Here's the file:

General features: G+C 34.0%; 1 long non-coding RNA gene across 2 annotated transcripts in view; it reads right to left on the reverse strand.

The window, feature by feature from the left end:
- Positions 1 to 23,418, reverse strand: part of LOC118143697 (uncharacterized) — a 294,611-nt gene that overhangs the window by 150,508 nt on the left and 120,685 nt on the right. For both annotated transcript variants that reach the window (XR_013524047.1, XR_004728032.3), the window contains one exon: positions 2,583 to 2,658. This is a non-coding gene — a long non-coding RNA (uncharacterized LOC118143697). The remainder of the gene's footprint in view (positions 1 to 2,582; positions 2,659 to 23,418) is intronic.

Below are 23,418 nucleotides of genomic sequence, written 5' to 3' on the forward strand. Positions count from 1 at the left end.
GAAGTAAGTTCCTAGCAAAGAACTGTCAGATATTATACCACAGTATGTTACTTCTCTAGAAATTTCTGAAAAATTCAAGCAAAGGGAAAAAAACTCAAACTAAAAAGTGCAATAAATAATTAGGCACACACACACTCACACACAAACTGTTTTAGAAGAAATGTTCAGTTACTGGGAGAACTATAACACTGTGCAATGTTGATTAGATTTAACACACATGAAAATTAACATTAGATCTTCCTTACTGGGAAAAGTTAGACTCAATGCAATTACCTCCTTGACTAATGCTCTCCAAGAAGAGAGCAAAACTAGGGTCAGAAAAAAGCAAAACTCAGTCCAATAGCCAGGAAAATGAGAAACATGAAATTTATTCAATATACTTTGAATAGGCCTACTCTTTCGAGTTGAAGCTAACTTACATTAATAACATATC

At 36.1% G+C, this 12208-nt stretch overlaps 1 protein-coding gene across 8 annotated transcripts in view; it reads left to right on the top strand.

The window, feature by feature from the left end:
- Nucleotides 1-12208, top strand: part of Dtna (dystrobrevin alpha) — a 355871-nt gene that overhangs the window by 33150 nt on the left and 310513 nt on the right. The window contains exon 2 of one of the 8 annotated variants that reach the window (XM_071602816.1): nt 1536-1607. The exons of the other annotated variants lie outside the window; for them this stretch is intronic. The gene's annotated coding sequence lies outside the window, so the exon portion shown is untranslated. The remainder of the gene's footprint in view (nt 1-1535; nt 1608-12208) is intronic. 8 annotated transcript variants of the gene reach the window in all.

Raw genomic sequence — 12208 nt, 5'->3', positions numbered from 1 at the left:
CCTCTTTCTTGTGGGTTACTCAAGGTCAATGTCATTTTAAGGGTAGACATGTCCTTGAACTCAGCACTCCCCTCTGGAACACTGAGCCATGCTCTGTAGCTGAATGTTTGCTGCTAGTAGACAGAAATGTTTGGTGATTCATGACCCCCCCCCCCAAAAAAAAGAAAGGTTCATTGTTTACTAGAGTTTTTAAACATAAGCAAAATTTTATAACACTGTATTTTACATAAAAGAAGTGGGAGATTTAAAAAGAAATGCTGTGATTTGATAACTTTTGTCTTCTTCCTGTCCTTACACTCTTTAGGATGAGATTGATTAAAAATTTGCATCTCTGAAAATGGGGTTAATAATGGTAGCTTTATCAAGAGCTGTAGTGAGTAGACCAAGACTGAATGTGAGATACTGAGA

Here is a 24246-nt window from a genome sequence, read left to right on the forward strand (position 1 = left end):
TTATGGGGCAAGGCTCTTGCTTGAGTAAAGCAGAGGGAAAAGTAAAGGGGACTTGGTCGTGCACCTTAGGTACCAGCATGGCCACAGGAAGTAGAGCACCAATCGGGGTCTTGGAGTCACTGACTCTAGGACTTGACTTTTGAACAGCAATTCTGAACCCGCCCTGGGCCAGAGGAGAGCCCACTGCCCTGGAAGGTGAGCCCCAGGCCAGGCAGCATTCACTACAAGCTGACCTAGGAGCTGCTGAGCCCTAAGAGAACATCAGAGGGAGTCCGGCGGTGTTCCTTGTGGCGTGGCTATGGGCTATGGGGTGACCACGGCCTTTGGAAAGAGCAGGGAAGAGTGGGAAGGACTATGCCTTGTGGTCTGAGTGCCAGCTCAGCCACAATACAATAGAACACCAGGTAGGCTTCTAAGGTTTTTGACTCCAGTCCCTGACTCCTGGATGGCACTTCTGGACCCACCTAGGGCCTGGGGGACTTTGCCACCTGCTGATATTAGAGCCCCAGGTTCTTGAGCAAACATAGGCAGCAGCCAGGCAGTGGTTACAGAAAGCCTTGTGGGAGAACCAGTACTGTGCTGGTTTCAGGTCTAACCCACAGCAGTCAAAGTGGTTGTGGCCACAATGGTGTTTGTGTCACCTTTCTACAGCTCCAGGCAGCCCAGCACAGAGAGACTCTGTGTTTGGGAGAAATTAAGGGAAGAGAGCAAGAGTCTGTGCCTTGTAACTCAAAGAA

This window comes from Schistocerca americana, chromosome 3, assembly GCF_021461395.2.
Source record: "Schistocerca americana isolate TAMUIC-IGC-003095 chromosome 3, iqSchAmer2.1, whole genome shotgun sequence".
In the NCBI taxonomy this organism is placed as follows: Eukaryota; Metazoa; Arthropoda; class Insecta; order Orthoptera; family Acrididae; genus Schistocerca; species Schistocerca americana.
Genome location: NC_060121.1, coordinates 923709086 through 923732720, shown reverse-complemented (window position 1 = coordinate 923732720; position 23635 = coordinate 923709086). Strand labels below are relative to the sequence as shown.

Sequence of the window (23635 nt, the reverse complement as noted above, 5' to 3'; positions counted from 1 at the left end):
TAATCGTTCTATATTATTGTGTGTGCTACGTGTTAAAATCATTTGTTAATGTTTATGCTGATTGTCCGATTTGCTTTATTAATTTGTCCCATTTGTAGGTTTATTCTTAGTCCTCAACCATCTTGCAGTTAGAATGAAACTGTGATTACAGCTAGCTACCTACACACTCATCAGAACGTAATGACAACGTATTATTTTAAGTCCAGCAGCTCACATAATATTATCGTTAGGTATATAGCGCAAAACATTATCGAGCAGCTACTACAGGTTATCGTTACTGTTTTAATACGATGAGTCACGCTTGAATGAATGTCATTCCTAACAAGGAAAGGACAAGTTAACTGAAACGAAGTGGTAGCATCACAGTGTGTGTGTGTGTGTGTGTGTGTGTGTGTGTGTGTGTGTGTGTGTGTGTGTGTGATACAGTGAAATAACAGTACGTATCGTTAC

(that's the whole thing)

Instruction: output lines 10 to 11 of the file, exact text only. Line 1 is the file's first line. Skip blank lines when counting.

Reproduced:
CCTCTTTCTTGTGGGTTACTCAAGGTCAATGTCATTTTAAGGGTAGACATGTCCTTGAACTCAGCACTCCCCTCTGGAACACTGAGCCATGCTCTGTAGCTGAATGTTTGCTGCTAGTAGACAGAAATGTTTGGTGATTCATGACCCCCCCCCCCAAAAAAAAGAAAGGTTCATTGTTTACTAGAGTTTTTAAACATAAGCAAAATTTTATAACACTGTATTTTACATAAAAGAAGTGGGAGATTTAAAAAGAAATGCTGTGATTTGATAACTTTTGTCTTCTTCCTGTCCTTACACTCTTTAGGATGAGATTGATTAAAAATTTGCATCTCTGAAAATGGGGTTAATAATGGTAGCTTTATCAAGAGCTGTAGTGAGTAGACCAAGACTGAATGTGAGATACTGAGA

Here is a 24246-nt window from a genome sequence, read left to right on the forward strand (position 1 = left end):